World Day of Prayer is an international movement of Christian people in many different traditions that have a continuing relationship of prayer and service. People from various denominations gather in one another’s churches to celebrate, using a Worship Service prepared by women of a different country each year. Women, men and young people share the language, customs and music of that country, right around the globe.
Observed on the first Friday in March each year, is a worldwide movement of informed prayer involving people of many denominations and languages in more than 170 countries. Each year the service is written by women in a different country who share the hopes and fears, joys and sorrows, opportunities and needs, of their country. It affirms that informed prayer and prayerful action are inseparable.
How is it organised in New Zealand?
We owe a lot to our history: first the National Women’s Committee of the National Council of Churches, who made it a priority to organise World Day of Prayer here. Then the National Committee of Church Women United did sterling work, growing the nation-wide awareness of the prayer-and-giving opportunity. At the beginning of 2009 World Day of Prayer was registered as a separate charitable entity, and there was for the first time a dedicated group specifically set up to do the work. The National Committee is at present based in Christchurch.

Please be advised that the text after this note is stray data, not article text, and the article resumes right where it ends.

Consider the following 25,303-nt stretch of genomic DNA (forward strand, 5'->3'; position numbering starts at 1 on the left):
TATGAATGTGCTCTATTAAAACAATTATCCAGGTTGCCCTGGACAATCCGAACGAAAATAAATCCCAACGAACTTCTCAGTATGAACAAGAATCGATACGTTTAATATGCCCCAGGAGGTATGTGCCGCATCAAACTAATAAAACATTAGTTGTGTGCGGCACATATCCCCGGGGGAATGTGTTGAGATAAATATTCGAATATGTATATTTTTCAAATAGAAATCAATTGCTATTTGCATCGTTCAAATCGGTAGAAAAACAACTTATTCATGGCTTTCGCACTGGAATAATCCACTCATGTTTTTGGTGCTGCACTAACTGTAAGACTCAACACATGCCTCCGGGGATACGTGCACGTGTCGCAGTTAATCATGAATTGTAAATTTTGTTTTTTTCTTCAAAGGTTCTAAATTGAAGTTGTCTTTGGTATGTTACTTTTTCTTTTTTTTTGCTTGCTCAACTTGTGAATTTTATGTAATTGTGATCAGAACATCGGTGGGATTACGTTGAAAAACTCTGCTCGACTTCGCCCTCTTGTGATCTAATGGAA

Theme 2024 from Palestinian Christian women: “I beg you… bear with one another in love”
An ecumenical group of Palestinian Christian women have prayed and reflected together over the past several years to respond to the invitation to write the 2024 program. Their theme is “I Beg You… Bear With One Another in Love,” based on Ephesians 4:1-7. This program calls us to bear with each other in love, despite all difficulties and oppression.
The Worship Service shares stories of three Palestinian Christian women, who witness to the power of bearing together in love. Their stories illuminate the experiences of Palestinian women from three different generations. The symbol of an olive tree is used throughout the worship service. This represents the three generations through the trunk, branches, and leaves of the olive tree.
The Palestinian Christian women who wrote this worship service have invited the world to pray for peace, justice and freedom of religion and freedom of movement. Their prayers specifically call us to pray with women, refugees, persons experiencing homelessness, and all who are sick, dying and grieving. They also call us to confess to our collective role in causing the climate crisis, and to commit to repairing what we have destroyed. Finally, they call us, the global church, to be united in treating all with justice and love.
Additional information be accessed and downloaded on the WDP Resources page.